While I agree with the GoF that the Bridge is a very useful
pattern and definitely deserves a place among the patterns, I am not sure I
like their internal arrangement of the pattern.
First of all, I think the name is not the best one to
describe the pattern. I prefer to call it the Drill or Draw-Bridge pattern. You
see, in line with the intent and operation of the pattern, Abstraction-classes
should be in their own COG. Implementation classes should also be in their own
In a drill we have several speed settings along with
reversible rotation of the motor. This in effect gives us interchangeable
motor behaviours. In the case of the drill-bits, we can swap them and use
concrete-bits or metal-bits. We can also change the bit-size. So we have extensibility
and adaptability in two dimensions: motor operation and drill-bit behavior.
Based on the discussion above, we could have similarly named
the pattern accelerator/gear-stick since we vary engine speed with gas and vary
the drive-ratio with the gear-stick.
As implemented in GoF, the master class is the Abstraction
class which aggregates Implementations. To me, this feels a bit like having a
bet with someone and letting them hold both bets. To overcome this shortfall,
I would also introduce a new master class called the shell or container class
which holds on to both the abstraction and implementation classes. In this way
they are both relegated to being helper-classes as the pattern intended. I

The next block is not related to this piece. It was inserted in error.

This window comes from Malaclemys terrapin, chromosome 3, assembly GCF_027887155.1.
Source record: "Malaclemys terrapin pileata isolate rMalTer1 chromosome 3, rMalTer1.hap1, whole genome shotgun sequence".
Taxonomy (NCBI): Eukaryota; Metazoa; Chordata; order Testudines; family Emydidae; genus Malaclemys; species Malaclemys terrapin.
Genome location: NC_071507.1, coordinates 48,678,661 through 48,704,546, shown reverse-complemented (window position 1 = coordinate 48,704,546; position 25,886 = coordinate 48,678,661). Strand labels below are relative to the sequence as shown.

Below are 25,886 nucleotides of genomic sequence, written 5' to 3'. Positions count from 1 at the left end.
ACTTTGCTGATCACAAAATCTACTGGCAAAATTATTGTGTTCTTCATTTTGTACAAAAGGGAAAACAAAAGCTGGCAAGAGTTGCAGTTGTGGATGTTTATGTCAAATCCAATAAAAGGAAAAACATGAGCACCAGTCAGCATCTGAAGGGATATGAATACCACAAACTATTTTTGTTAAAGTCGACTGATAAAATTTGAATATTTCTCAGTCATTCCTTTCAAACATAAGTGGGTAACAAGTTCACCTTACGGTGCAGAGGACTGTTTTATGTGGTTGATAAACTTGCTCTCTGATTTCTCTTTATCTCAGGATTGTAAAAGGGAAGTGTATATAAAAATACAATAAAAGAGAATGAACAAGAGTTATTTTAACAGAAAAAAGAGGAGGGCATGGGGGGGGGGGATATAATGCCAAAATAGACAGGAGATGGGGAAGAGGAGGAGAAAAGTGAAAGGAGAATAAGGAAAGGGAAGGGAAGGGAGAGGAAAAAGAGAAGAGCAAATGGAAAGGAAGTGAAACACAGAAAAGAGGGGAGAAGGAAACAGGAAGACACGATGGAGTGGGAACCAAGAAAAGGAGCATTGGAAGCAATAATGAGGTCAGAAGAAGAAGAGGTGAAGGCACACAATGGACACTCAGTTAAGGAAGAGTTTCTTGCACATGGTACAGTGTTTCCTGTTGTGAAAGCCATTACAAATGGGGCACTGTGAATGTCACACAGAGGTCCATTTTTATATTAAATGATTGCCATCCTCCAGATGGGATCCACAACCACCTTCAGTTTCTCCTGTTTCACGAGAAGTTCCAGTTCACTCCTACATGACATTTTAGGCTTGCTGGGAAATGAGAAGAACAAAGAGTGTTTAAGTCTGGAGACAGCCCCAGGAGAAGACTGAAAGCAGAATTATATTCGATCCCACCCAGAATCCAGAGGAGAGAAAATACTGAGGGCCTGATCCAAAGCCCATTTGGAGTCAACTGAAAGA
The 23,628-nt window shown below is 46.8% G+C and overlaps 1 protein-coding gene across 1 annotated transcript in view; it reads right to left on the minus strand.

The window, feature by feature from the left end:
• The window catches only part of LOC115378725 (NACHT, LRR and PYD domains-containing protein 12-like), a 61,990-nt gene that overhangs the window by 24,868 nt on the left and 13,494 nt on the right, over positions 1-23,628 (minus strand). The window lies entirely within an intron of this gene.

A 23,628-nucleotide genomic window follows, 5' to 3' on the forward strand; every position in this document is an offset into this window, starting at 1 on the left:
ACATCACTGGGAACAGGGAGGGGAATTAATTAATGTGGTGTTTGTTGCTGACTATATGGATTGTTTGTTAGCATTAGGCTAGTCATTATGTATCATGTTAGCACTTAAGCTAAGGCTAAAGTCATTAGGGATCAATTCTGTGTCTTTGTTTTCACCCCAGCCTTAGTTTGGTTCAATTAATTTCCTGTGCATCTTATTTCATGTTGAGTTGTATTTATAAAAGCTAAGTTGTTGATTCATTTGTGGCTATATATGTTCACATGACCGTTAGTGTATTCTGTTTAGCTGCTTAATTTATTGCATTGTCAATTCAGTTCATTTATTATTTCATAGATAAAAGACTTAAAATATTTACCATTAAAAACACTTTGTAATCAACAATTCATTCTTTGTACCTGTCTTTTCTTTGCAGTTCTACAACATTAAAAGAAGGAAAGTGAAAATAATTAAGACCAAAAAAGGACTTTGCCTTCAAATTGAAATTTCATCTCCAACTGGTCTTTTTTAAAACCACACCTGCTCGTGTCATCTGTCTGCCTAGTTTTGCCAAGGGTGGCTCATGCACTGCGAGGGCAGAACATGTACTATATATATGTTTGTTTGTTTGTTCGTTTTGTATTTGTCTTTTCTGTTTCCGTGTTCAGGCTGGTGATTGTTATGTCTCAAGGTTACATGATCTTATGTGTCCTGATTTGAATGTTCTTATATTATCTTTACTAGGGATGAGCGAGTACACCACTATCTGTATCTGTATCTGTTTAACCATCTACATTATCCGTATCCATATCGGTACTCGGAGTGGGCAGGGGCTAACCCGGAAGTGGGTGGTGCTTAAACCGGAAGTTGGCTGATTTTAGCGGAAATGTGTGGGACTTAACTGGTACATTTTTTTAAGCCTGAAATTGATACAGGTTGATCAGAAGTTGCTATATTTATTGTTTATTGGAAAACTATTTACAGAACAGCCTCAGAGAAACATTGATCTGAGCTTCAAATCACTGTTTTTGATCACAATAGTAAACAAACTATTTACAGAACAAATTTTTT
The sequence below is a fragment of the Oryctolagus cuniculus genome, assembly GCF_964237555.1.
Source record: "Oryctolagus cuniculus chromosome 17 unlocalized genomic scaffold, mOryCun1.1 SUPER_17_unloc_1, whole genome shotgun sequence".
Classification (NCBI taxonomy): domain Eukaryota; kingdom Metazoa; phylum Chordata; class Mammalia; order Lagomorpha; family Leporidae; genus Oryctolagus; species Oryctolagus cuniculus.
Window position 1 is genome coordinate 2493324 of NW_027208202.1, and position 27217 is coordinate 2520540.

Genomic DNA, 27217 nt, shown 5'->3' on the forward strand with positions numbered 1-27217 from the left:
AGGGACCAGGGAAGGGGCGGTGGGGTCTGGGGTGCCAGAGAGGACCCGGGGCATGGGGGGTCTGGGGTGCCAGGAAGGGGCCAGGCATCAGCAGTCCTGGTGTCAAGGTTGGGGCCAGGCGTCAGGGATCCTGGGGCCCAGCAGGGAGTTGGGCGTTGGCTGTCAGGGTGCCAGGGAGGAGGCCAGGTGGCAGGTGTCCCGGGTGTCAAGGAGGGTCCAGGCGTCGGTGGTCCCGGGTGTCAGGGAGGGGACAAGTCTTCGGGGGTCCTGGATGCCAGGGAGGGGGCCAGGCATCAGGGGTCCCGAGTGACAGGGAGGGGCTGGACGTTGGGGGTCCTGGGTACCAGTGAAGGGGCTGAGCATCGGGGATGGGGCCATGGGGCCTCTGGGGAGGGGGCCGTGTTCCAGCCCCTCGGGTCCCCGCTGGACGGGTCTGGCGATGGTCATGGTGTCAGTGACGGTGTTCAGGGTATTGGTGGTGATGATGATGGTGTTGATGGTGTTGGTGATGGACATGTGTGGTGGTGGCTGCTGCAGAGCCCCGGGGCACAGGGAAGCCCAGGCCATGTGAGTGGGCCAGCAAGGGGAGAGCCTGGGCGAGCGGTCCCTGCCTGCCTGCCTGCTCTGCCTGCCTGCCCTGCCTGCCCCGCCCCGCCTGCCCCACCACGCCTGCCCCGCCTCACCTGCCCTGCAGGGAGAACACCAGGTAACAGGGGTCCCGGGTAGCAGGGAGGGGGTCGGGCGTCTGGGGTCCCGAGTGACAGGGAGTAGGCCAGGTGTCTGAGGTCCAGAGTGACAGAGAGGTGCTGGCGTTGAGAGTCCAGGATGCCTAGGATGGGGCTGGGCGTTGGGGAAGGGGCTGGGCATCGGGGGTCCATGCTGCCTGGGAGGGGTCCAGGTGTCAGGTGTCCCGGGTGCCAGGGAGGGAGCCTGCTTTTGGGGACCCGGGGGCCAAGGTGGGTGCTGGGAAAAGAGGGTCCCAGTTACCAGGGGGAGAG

would also include two more classes within the shell class. These would be a
switch class and a signal class. Work would then be accomplished by configuring
the shell-class with an abstraction class (CD-player/turn-table or
motor-speed-fast/motor-speed-slow) and implementation class (speaker/headphone
or concrete-bit/metal-bit). You also need to set the switch-class within the
shell class to a position (volume-high/volume-low or
forward-rotation/reverse-rotation). The Bridge-shell class would then instruct
the Abstraction class to set the signal properties of the signal class. The
Implementation class would then sample the signal class and translate the
signal into work.
The code below is a bit rough-hewn and would certainly be
subject to a lot of refinement, but off the top of my head it might look
something like the following.
Private Function Abstract()
Private MotorSpeed As Integer
'Represents the signal Class which is the intermediary between
' the abstraction and implementation.
To make this work really nicely, we could probably implement
the whole thing with events where the Abstraction-class raises an event when it
performs an action or changes its state. This would then trigger an updating
of state in the signal class (which temporarily stores outputs of the
abstraction-class or the results of its work). Change in the signal class
could then trigger a change in the event-listeners which would be the
implementation class. This would take the state of the signal class and do some
useful work in its implementation method.
Function Spin(ByVal Implementation As Drill_Bit)
' Make the Drill bit spin fast
Class Implementation_ DrillBit
Private Function Implement()
Dim Inner_Motor As Abstract_Motor
Dim Projecting_DrillBit As Implementation_DrillBit
Dim m_speedSetting As Integer
Public Property SpeedSetting() 'Can be set independently
InnerMotor.MotorSpeed = value
Public Property DrillBit()
Drillbit = value
Public Property InnerMotor()
InnerMotor = value
Dim Motor As New Abstraction_Motor
Dim DrillBit As New Implementation_DrillBit
' Client Code to make the bridge do some useful work.
Dim Drill As New Bridge_Drill(Motor, DrillBit)